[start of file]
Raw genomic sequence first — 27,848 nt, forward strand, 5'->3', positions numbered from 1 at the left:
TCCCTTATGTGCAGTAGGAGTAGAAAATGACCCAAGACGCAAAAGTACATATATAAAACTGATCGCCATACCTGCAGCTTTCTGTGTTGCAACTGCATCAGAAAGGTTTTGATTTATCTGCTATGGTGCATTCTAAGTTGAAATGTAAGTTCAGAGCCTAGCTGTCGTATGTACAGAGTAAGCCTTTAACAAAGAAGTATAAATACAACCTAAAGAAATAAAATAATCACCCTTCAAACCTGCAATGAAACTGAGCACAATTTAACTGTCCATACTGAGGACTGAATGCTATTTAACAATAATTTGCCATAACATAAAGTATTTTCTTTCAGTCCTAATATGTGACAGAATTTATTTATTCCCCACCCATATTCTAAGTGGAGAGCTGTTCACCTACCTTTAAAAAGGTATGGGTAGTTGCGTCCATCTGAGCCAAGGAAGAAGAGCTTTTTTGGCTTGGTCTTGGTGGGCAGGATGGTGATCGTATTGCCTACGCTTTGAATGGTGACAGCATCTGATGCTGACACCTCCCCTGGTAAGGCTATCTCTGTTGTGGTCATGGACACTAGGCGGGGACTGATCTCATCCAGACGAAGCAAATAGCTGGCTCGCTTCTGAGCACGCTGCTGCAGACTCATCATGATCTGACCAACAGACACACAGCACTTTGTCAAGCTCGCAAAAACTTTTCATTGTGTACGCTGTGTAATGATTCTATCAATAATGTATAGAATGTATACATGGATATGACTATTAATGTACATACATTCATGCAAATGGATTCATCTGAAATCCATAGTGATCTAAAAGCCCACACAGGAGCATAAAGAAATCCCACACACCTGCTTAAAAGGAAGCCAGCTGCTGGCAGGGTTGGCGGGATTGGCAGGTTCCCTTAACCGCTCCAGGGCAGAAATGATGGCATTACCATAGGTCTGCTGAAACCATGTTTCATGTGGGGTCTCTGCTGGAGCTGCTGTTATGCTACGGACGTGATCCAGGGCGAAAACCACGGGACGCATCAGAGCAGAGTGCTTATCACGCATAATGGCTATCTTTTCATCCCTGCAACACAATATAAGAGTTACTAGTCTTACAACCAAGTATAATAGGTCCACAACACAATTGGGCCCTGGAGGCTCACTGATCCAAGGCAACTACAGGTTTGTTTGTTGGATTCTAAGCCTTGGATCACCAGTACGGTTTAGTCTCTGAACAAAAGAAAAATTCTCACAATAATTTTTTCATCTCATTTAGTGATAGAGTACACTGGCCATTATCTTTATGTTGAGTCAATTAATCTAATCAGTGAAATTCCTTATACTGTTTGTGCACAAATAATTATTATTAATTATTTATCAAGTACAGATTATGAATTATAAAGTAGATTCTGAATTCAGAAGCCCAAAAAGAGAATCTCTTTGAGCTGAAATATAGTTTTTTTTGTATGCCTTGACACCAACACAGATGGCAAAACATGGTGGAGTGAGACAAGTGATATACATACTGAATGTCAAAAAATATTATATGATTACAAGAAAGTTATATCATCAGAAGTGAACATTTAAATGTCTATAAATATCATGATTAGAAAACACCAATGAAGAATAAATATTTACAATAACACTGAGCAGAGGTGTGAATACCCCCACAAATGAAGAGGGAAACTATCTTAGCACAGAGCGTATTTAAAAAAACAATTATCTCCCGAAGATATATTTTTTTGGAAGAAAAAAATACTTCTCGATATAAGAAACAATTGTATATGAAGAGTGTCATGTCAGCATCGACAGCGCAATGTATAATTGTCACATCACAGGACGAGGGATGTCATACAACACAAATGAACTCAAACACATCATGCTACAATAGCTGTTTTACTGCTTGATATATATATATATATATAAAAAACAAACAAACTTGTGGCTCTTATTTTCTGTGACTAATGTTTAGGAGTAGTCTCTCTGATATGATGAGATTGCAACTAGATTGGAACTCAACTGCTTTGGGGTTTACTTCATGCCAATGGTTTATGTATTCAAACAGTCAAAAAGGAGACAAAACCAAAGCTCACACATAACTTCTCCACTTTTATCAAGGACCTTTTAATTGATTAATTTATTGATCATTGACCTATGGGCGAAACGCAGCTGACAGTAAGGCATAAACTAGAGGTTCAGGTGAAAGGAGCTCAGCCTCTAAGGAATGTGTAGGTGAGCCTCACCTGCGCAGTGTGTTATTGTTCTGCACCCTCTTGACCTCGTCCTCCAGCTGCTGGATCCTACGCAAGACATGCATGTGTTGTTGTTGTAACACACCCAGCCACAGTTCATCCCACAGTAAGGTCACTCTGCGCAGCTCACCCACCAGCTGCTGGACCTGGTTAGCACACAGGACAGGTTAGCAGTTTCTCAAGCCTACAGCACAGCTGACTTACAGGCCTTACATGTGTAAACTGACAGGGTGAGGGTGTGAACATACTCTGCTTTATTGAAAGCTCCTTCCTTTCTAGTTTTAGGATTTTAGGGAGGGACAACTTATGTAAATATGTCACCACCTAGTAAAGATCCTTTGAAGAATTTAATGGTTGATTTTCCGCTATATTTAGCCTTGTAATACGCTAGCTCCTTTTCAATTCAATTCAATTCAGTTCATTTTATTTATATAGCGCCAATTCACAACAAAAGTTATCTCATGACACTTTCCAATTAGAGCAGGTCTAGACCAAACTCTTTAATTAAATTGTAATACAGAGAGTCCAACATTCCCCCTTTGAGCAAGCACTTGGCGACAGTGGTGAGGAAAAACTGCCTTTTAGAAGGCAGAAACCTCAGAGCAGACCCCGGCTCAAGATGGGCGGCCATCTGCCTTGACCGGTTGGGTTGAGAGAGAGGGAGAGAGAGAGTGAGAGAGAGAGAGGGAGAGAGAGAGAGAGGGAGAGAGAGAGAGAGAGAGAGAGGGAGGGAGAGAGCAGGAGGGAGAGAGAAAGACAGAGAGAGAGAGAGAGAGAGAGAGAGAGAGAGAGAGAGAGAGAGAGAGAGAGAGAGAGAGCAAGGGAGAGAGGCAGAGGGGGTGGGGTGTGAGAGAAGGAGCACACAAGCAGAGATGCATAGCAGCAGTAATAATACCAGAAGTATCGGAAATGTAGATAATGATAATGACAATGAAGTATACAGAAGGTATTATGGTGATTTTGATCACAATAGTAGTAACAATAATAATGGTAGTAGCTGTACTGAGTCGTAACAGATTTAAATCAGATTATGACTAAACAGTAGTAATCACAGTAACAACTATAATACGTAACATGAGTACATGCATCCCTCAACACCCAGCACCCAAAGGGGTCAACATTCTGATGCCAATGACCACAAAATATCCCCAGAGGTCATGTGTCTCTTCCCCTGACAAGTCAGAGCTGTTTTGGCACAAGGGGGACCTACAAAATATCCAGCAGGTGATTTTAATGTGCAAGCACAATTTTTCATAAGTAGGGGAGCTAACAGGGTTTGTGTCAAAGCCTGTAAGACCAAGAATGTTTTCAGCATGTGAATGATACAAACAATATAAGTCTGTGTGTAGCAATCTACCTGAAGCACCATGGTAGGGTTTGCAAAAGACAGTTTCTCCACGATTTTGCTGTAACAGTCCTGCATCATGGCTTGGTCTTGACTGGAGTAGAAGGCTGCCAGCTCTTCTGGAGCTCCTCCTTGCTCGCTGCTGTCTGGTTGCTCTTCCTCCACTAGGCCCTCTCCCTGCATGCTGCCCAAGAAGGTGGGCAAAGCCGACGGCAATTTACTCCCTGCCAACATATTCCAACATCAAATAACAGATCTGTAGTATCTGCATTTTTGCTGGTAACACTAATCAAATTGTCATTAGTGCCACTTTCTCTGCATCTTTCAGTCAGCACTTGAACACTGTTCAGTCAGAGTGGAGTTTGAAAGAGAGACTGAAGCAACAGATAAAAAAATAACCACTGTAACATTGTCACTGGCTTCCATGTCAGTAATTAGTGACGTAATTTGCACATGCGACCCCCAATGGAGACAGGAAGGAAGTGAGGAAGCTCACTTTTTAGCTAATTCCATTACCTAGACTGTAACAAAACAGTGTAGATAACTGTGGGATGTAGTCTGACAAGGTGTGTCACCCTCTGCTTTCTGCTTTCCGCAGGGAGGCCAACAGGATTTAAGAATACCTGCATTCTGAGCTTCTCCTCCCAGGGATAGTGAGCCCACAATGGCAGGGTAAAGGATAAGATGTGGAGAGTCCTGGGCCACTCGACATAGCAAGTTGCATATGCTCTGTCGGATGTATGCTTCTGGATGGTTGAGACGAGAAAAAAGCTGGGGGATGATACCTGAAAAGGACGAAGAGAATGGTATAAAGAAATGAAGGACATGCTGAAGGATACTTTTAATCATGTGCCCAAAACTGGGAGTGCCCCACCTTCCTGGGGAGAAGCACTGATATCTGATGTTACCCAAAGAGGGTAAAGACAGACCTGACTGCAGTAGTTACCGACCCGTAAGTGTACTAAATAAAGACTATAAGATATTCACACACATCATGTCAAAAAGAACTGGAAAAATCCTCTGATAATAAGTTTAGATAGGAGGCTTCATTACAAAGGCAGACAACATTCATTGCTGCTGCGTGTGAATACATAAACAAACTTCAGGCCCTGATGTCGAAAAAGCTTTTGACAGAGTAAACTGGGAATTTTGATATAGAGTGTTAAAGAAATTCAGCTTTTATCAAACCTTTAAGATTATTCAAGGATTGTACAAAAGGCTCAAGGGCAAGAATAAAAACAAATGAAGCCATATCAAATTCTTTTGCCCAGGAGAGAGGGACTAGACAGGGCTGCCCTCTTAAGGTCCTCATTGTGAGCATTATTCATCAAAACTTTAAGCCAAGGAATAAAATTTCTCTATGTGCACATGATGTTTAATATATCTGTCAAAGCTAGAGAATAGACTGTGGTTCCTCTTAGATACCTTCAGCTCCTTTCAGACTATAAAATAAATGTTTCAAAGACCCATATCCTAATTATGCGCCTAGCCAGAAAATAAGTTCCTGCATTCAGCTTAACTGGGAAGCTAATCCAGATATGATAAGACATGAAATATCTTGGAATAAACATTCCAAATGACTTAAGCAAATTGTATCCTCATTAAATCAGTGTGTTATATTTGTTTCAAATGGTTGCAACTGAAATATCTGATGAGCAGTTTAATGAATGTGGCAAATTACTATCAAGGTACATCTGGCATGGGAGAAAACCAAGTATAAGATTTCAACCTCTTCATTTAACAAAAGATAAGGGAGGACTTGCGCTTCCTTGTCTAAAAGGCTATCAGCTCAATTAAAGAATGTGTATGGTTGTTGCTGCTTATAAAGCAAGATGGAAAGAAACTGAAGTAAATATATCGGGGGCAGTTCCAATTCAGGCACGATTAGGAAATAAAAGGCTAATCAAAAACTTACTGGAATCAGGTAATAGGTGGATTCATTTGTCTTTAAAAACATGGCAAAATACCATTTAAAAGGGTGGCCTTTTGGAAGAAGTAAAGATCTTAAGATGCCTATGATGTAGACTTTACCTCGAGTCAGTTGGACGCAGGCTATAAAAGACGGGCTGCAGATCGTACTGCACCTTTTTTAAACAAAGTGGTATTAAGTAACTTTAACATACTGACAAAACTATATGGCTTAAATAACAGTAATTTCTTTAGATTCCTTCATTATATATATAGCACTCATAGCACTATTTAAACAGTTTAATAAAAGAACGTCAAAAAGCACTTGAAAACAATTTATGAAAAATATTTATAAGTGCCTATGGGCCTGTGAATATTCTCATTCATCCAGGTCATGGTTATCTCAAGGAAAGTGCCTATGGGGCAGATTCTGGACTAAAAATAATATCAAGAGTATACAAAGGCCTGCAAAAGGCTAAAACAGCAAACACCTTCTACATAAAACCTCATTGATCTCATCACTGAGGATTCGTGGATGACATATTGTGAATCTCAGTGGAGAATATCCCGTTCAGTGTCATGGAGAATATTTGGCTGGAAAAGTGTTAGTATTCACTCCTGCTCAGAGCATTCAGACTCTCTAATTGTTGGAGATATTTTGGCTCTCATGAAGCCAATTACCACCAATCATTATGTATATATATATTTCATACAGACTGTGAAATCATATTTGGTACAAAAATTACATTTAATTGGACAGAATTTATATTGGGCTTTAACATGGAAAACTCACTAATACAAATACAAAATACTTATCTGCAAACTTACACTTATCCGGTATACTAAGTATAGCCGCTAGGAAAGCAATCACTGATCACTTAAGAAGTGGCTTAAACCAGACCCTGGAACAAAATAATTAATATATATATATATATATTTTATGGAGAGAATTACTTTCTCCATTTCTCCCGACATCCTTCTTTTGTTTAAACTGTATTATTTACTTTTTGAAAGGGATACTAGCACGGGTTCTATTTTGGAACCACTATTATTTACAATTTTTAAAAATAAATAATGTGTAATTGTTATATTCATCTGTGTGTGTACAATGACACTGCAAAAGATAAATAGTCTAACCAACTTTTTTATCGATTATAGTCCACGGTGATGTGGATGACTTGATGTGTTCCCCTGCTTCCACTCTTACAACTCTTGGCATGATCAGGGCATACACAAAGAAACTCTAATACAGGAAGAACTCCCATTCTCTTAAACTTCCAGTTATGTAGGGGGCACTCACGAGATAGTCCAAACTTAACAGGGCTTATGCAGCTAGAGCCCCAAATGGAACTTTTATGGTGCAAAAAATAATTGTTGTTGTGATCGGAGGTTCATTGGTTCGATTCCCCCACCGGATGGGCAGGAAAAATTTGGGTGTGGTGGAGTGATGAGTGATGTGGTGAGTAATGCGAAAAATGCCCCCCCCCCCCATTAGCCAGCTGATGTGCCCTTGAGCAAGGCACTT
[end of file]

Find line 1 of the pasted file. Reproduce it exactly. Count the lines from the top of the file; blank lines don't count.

Raw genomic sequence first — 27,848 nt, forward strand, 5'->3', positions numbered from 1 at the left: